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Idaho State Department of Agriculture defines Early Detection and Rapid Response (EDRR) as finding invasive plant species during the initial stages of colonization and then responding within the same season to initiate eradication of the invasive plant species. Please see the list of EDRR weeds on the Weeds page. If you see any of the weeds on that list, please report it as soon as possible to the Kootenai County Noxious Weeds Control Office so we can positively identify it, map its location, and assist you in eradicating it.
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Yes. You may access the Idaho statute at the Idaho Legislature website.
Idaho State law states that it is the responsibility of the land owner to control the noxious weeds on their property. Contact Noxious Weed Control at 208-446-1290 for more information.
The land owner(s) or homeowner's association is responsible for controlling the noxious weeds in these areas. For more questions, contact Noxious Weed Control at 208-446-1290.
Noxious weeds are non-native plants that were brought into Idaho through human actions. Because they grow aggressively and have no natural enemies in our area, these species of plants can be destructive to wildlife habitat, competitive with crops and difficult to control. Legally, a noxious weed is any plant designated by a Federal, State or county government as injurious to public health, agriculture, recreation, wildlife or property. Some characteristics of noxious weeds include:
Learn more on our Weeds page.
Most of these weeds came from Europe and Asia and were transported to the United States with the colonists who brought many plants and seeds species when they came to the United States. Accidental transport occurred in the ballast of ships, in the fleece and hair of livestock, in clothing, and as contaminants in agricultural seed. Other weeds came in as medicine, dyes and ornamental plants. A portion of the noxious weeds were intentionally introduced for use in agriculture, landscaping, erosion control and for sale in the nursery trade. Contact Noxious Weed Control at 208-446-1290 for more information.
Is your property being maintained? If so, spotted knapweed will not take hold in a property that is being watered, fertilized and mowed. Do you live within the city limits? Most cities have ordinances for vegetation height that are stricter than the state weed law. Contact the Code Enforcement Officer in your city. Do you live in a subdivision/neighborhood with covenants? Many homeowner associations have stricter rules than the state weed law and can have properties maintained within a subdivision at a cost to the owner.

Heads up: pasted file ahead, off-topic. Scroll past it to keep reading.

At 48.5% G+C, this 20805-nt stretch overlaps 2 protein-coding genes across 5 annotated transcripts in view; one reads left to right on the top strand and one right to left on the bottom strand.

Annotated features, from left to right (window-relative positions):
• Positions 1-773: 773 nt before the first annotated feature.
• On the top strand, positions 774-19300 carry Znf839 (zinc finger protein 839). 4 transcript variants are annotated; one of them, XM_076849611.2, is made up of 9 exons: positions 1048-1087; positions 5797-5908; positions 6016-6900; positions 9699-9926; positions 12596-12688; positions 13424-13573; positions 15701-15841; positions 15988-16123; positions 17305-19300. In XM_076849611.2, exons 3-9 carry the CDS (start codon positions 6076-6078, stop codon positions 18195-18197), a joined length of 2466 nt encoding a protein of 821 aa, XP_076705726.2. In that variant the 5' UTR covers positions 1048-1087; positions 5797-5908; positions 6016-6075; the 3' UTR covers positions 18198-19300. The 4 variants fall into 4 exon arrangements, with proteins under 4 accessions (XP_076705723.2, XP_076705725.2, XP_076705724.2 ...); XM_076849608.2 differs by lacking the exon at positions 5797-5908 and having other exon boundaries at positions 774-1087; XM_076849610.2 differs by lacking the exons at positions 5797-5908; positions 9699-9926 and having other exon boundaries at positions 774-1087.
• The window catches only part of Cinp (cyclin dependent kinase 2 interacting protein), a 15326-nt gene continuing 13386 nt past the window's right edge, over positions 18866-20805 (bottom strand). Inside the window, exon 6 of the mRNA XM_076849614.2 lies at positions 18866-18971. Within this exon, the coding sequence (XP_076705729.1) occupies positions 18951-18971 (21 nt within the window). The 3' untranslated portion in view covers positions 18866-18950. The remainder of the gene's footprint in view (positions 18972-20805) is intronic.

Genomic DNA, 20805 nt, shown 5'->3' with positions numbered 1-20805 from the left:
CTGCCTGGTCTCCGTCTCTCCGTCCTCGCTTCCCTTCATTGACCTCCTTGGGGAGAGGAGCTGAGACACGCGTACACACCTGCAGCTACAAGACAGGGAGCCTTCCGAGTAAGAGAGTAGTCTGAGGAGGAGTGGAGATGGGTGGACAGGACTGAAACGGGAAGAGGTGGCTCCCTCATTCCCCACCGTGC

Homeowner associations can notify property owners (both local and "absentee") about weed control and some will have the maintenance done and then send them a bill. Most people will voluntarily take appropriate action once they become aware of the problem. If there is a property within Kootenai County that is infested and the owner is not controlling noxious weeds then the County weed control can respond to official complaints. Contact the Noxious Weed Control department for more information.
When spotted knapweed gets high and dry, it looks bad. Spraying doesn't solve the problem because it's usually too high and too hot to spray. We will gladly do an inspection and inform your neighbor that according to Idaho State Law it is the responsibility of the homeowner to control noxious weeds on their property. This office supports mowing as a control and containment method (which is supported in the State law), but we cannot make people spray their weeds (landowner rights). Also, mowing needs to be done when it's safe, once the weather has cooled and/or rain has relieved the dry conditions.
Learn more on our Managing Your Land or Noxious Weeds pages.
It is common to use adjuvant/surfactants mixed with herbicides. These products, sometimes call spreader-stickers, increase the success of the treatment. They do this by improved penetration, increasing coverage, and extra absorption on the plants being sprayed. Some common brand names are R-11, R-900 and Sylgard 309.
If there are any questions about the use of a chemical product, please call your local weed control agency for instructions.
Herbicides are powerful tools, so they must be used according to label directions. Unfortunately, herbicides are used too often as the only control method. Herbicides can be one component of a good management plan. You can find more information from our Publications. Other methods include:
Yes. Please call our office or submit the Investigation Request from this website. We will be happy to set up a site visit with you. We will discuss the different weeds you have and how to control them.
No, the county does not sell herbicide, nor does it give herbicide to private landowners. Peruse our Resources list for local helpful resources.
Letting noxious weeds take over your property does not leave your land natural. Noxious weeds will eventually replace all native vegetation if the land is not managed correctly. Learn more on our Managing Your Land page.